Measuring performance provides an important metric to help you assess the success of your app, site, or web service.
For example, you can use performance metrics to determine how your app performs in comparison to a competitor, or you can compare your app's performance across releases. The metrics you choose to measure should be relevant to your users, site, and business goals. They should be collected, measured consistently, and analyzed in a format that can be consumed and understood by non-technical stakeholders.
This article introduces tools you can use to access web performance metrics, which can be used to measure and optimize your site's performance.
There are several different tools available to help you measure and improve performance. These can generally be classified into two categories:
- Tools that indicate or measure performance, such as PageSpeed Insights or the Firefox Network Monitor and Performance Monitor. These tools show you how fast or slow your website is loading. They also indicate areas that can be improved to optimize your web app.
- Performance APIs that you can use to build custom performance tools.
Tools like PageSpeed Insights can provide quick performance measurements. You can enter a URL and get a performance report in seconds. The report contains scores to indicate how your website is performing, both for mobile and desktop. This is a good start for getting an idea about what you are already doing well and what could be improved.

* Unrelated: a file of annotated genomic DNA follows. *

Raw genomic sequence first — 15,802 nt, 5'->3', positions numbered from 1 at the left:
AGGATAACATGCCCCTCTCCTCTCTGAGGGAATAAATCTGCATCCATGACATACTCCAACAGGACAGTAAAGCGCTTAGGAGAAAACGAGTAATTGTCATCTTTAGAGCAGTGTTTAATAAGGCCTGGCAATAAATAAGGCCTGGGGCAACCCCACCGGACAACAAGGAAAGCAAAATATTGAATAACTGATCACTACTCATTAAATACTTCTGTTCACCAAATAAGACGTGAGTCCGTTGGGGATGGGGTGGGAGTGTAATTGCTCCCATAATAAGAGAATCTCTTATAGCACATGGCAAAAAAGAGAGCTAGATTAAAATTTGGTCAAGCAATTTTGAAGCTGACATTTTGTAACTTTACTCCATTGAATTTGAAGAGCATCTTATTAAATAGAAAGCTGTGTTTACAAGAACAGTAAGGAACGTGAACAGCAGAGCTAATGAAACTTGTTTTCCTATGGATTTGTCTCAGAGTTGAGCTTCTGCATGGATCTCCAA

At the time of writing, MDN's performance report summary looks similar to the following:
A performance report contains information about things like how long a user has to wait before anything is displayed on the page, how many bytes need to be downloaded to display a page, and much more. It also lets you know if the measured values are considered good or bad.
webpagetest.org is another example of a tool that automatically tests your site and returns useful metrics.
Try running your favorite website through these tools and see what the scores are.
Modern browsers have tools available that you can use to run against loaded pages and determine how they are performing; most of them work similarly. For example, the Firefox Network Monitor returns detailed information on all the assets downloaded from the network, along with a waterfall time graph that shows how long each one took to download.
You should also check out Chrome's Network Monitor documentation.
You can also use browser performance tools such as the Firefox Performance Monitor to measure the performance of a web app or site's user interface as you perform different actions. This indicates the features that might be slowing down your web app or site.
See also Chrome's Performance tool documentation.
When writing code for the Web, there are a large number of Web APIs available that allow you to create your own performance-measuring tools.
You can use the Navigation Timing API to measure client-side web performance; including the amount of time needed to unload the previous page, how long domain lookups take, the total time spent executing the window's load handler, and more. You can use the API for metrics related to all the navigation events displayed in the diagram below.
The PerformanceEntry object is part of the performance timeline. A performance entry can be directly created by making a performance
measure (for example by calling the
mark() method) at an explicit point in an application. Performance entries are also created in indirect ways, such as loading a resource like an image.
While this article does not dive into using these APIs, it is useful to know they exist. You can also refer to the Navigation and timings article for further examples of using performance Web APIs.